Carmenere, the grape
Research has shown that Carménère may be distantly related to Merlot and the similarities in appearance have linked the two vines for centuries. Despite the similarities, there are some noticeable differences that aid the ampelographer in identifying the two vines. When young, Carménère leaves have a reddish hue underneath, while the leaves of Merlot are white. Merlot ripens two to three weeks earlier than Carménère.
Carmenere in Chile
It is well known that many vines in Europe were affected by the Phylloxera plague in the late 19th century (c1863), forcing vineyards to either graft of hybridize their vines to save them. This plague led to the total destruction of Carménère vines which were thought to be extinct.
By contrast, Chile was not affected by the Phylloexera plague due to several reasons. First and foremost is the distance of the country of Chile from Europe. The country is isolated geographically, with desert to the North, the Pacific Ocean to the West, the Andes to the East, and Antarctica to the South. Because of all of this, Carménère grapes that were imported into Chile before the plague outbreak survived, although they were confused with Merlot. In fact, its distinctive differences meant the grape was called a "Merlot selection" or "Merlot Peumal," which was a geographic reference to a valley south of Santiago where lots of Carménère was grown before its true identity was established.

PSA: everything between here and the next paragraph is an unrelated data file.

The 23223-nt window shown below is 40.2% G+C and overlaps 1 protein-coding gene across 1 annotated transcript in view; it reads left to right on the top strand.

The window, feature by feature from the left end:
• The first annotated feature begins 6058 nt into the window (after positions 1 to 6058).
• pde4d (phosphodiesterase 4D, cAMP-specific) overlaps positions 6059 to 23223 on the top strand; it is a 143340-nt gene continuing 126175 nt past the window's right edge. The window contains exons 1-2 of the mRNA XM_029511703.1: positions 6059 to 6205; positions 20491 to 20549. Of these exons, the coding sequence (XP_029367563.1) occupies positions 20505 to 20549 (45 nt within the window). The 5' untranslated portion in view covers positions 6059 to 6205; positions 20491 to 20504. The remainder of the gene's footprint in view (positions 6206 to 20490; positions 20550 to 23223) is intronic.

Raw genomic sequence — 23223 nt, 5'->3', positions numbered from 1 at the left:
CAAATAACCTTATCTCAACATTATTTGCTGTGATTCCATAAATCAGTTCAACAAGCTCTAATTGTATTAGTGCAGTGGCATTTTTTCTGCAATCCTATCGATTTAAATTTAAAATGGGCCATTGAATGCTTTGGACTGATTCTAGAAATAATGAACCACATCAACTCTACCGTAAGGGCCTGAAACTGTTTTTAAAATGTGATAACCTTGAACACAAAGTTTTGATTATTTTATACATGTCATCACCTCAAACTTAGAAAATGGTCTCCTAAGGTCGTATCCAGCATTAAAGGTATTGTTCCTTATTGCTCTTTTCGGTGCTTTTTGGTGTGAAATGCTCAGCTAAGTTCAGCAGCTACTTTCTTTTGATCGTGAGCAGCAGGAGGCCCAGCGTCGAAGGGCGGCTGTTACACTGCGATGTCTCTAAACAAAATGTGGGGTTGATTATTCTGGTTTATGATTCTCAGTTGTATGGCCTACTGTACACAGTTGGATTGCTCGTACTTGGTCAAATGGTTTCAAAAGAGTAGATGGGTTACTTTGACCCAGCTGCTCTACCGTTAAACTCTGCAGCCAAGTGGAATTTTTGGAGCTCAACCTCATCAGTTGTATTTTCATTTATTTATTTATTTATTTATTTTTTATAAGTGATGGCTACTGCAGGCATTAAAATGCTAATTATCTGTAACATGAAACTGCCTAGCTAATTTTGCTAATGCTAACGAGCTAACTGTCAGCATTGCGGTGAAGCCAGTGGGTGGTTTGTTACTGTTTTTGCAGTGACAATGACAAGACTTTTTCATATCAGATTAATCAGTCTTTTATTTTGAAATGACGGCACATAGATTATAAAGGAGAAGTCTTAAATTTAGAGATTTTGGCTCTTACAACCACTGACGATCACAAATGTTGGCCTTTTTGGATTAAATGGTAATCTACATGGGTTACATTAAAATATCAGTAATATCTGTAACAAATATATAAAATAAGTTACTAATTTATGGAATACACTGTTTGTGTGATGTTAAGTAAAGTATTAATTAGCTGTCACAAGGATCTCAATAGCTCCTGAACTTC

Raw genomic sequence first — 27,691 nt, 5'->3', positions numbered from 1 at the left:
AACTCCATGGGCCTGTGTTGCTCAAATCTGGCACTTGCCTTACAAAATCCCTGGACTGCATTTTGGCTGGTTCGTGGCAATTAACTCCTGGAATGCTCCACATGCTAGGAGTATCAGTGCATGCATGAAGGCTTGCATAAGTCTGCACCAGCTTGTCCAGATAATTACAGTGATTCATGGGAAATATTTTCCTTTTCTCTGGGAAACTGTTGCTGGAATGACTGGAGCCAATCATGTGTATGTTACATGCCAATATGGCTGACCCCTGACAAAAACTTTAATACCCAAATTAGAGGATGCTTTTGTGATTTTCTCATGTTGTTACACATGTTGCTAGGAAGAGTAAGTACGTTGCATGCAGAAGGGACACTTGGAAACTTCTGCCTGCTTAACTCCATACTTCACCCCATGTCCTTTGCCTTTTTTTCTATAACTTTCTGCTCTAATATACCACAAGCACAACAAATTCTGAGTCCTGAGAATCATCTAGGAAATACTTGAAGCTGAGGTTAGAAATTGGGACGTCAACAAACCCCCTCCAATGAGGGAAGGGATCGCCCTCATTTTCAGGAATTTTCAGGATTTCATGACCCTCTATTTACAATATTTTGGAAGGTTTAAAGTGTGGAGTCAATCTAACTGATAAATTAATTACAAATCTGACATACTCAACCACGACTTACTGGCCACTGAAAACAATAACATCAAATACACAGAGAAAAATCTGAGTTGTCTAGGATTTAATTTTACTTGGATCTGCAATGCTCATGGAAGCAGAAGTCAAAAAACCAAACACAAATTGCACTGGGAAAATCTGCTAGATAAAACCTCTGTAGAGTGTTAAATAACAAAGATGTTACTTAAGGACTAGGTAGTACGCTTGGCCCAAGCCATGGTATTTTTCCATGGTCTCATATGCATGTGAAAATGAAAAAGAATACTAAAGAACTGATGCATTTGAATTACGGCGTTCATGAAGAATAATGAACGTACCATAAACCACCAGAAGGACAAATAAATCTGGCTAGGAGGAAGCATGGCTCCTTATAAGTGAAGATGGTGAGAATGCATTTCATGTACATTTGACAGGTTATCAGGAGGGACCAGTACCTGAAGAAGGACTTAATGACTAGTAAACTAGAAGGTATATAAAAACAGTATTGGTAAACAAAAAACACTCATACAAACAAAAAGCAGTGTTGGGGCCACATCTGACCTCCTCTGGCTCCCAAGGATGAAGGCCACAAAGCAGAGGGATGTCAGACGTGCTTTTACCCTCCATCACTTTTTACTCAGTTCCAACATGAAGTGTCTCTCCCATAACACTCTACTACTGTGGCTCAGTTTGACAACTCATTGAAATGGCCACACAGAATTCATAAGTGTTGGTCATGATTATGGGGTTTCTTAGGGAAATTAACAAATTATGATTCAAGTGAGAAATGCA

In 1994 the French ampelographer Jean Michel Boursiquot discovered the mistake and now Carménère is considered a Chilean grape, although there are some in Italy, China, and parts of Europe.
Carménère presents outstanding intense tones of sweet beetroot and ripe strawberries, and interesting scents are caused by the contact with the barrel. Toasted aromas of leather and vanilla are released without losing its fruitiness, great body and persistence.
In the mouth it has a pleasant earthly flavor, contrasting with vaguely metallic touches. Tasters describe flavors of coffee, various fruits, and spices such as cinnamon, green pepper, and chocolate.
1. "Vinos Chilenos para el Siglo XXI" Editorial Antartica 2001 Santiago, Chile